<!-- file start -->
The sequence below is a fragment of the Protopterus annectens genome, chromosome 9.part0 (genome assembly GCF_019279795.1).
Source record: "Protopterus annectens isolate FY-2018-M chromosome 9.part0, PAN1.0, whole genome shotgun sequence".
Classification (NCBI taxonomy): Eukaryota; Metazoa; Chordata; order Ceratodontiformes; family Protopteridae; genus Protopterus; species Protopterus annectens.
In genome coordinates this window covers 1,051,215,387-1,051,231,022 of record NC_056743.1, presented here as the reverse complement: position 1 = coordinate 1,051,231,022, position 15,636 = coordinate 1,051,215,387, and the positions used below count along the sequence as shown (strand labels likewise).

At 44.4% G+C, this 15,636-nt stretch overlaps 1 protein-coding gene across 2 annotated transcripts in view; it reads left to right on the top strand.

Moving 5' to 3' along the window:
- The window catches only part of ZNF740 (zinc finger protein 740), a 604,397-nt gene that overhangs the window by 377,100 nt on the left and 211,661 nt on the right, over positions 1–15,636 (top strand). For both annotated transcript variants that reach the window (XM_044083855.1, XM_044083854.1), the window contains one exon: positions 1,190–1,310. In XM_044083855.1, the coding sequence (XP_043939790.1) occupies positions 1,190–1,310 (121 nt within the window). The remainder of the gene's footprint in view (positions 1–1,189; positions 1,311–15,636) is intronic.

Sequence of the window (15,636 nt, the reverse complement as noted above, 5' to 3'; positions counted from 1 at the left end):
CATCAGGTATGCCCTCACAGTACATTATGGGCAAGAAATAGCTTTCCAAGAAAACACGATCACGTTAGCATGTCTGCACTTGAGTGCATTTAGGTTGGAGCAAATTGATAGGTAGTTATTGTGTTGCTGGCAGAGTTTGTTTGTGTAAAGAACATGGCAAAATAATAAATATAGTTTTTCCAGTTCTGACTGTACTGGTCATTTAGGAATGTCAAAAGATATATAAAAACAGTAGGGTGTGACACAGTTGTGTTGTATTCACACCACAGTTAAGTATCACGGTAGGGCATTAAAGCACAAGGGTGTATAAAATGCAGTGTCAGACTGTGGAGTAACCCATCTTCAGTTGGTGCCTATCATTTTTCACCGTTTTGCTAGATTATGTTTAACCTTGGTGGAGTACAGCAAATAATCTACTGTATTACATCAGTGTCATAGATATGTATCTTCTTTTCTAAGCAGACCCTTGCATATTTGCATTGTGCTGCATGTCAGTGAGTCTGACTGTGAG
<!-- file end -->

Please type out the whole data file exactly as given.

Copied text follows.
The sequence below is a fragment of the Protopterus annectens genome, chromosome 9.part0 (genome assembly GCF_019279795.1).
Source record: "Protopterus annectens isolate FY-2018-M chromosome 9.part0, PAN1.0, whole genome shotgun sequence".
Classification (NCBI taxonomy): Eukaryota; Metazoa; Chordata; order Ceratodontiformes; family Protopteridae; genus Protopterus; species Protopterus annectens.
In genome coordinates this window covers 1,051,215,387-1,051,231,022 of record NC_056743.1, presented here as the reverse complement: position 1 = coordinate 1,051,231,022, position 15,636 = coordinate 1,051,215,387, and the positions used below count along the sequence as shown (strand labels likewise).

At 44.4% G+C, this 15,636-nt stretch overlaps 1 protein-coding gene across 2 annotated transcripts in view; it reads left to right on the top strand.

Moving 5' to 3' along the window:
- The window catches only part of ZNF740 (zinc finger protein 740), a 604,397-nt gene that overhangs the window by 377,100 nt on the left and 211,661 nt on the right, over positions 1–15,636 (top strand). For both annotated transcript variants that reach the window (XM_044083855.1, XM_044083854.1), the window contains one exon: positions 1,190–1,310. In XM_044083855.1, the coding sequence (XP_043939790.1) occupies positions 1,190–1,310 (121 nt within the window). The remainder of the gene's footprint in view (positions 1–1,189; positions 1,311–15,636) is intronic.

Sequence of the window (15,636 nt, the reverse complement as noted above, 5' to 3'; positions counted from 1 at the left end):
CATCAGGTATGCCCTCACAGTACATTATGGGCAAGAAATAGCTTTCCAAGAAAACACGATCACGTTAGCATGTCTGCACTTGAGTGCATTTAGGTTGGAGCAAATTGATAGGTAGTTATTGTGTTGCTGGCAGAGTTTGTTTGTGTAAAGAACATGGCAAAATAATAAATATAGTTTTTCCAGTTCTGACTGTACTGGTCATTTAGGAATGTCAAAAGATATATAAAAACAGTAGGGTGTGACACAGTTGTGTTGTATTCACACCACAGTTAAGTATCACGGTAGGGCATTAAAGCACAAGGGTGTATAAAATGCAGTGTCAGACTGTGGAGTAACCCATCTTCAGTTGGTGCCTATCATTTTTCACCGTTTTGCTAGATTATGTTTAACCTTGGTGGAGTACAGCAAATAATCTACTGTATTACATCAGTGTCATAGATATGTATCTTCTTTTCTAAGCAGACCCTTGCATATTTGCATTGTGCTGCATGTCAGTGAGTCTGACTGTGAG